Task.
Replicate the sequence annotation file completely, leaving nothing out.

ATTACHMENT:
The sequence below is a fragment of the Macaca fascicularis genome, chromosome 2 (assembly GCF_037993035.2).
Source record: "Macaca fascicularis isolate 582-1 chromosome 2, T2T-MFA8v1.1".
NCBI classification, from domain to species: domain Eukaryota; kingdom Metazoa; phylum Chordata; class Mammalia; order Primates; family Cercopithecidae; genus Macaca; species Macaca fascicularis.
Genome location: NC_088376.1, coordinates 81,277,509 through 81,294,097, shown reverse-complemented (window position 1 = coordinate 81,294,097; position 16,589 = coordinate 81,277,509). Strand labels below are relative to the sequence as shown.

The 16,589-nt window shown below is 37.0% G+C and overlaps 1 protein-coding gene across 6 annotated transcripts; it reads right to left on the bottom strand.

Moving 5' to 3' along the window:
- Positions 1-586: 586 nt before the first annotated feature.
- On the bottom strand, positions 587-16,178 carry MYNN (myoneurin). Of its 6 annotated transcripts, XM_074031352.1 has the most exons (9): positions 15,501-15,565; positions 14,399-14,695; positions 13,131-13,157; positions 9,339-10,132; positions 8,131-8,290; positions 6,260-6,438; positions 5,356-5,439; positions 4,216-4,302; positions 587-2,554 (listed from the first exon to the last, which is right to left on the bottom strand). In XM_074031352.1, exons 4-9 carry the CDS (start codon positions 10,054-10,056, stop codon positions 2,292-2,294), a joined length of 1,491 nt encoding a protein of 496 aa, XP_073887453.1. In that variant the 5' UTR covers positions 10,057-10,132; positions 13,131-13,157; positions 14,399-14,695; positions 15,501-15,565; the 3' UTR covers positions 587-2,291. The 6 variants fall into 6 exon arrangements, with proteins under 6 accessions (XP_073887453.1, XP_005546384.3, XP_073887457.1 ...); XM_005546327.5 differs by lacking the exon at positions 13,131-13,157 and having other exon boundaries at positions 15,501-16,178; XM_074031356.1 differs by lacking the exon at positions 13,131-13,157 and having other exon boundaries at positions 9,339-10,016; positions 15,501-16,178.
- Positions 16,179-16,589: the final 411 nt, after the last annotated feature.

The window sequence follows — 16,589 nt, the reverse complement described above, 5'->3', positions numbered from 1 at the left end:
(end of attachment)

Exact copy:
The sequence below is a fragment of the Macaca fascicularis genome, chromosome 2 (assembly GCF_037993035.2).
Source record: "Macaca fascicularis isolate 582-1 chromosome 2, T2T-MFA8v1.1".
NCBI classification, from domain to species: domain Eukaryota; kingdom Metazoa; phylum Chordata; class Mammalia; order Primates; family Cercopithecidae; genus Macaca; species Macaca fascicularis.
Genome location: NC_088376.1, coordinates 81,277,509 through 81,294,097, shown reverse-complemented (window position 1 = coordinate 81,294,097; position 16,589 = coordinate 81,277,509). Strand labels below are relative to the sequence as shown.

The 16,589-nt window shown below is 37.0% G+C and overlaps 1 protein-coding gene across 6 annotated transcripts; it reads right to left on the bottom strand.

Moving 5' to 3' along the window:
- Positions 1-586: 586 nt before the first annotated feature.
- On the bottom strand, positions 587-16,178 carry MYNN (myoneurin). Of its 6 annotated transcripts, XM_074031352.1 has the most exons (9): positions 15,501-15,565; positions 14,399-14,695; positions 13,131-13,157; positions 9,339-10,132; positions 8,131-8,290; positions 6,260-6,438; positions 5,356-5,439; positions 4,216-4,302; positions 587-2,554 (listed from the first exon to the last, which is right to left on the bottom strand). In XM_074031352.1, exons 4-9 carry the CDS (start codon positions 10,054-10,056, stop codon positions 2,292-2,294), a joined length of 1,491 nt encoding a protein of 496 aa, XP_073887453.1. In that variant the 5' UTR covers positions 10,057-10,132; positions 13,131-13,157; positions 14,399-14,695; positions 15,501-15,565; the 3' UTR covers positions 587-2,291. The 6 variants fall into 6 exon arrangements, with proteins under 6 accessions (XP_073887453.1, XP_005546384.3, XP_073887457.1 ...); XM_005546327.5 differs by lacking the exon at positions 13,131-13,157 and having other exon boundaries at positions 15,501-16,178; XM_074031356.1 differs by lacking the exon at positions 13,131-13,157 and having other exon boundaries at positions 9,339-10,016; positions 15,501-16,178.
- Positions 16,179-16,589: the final 411 nt, after the last annotated feature.

The window sequence follows — 16,589 nt, the reverse complement described above, 5'->3', positions numbered from 1 at the left end: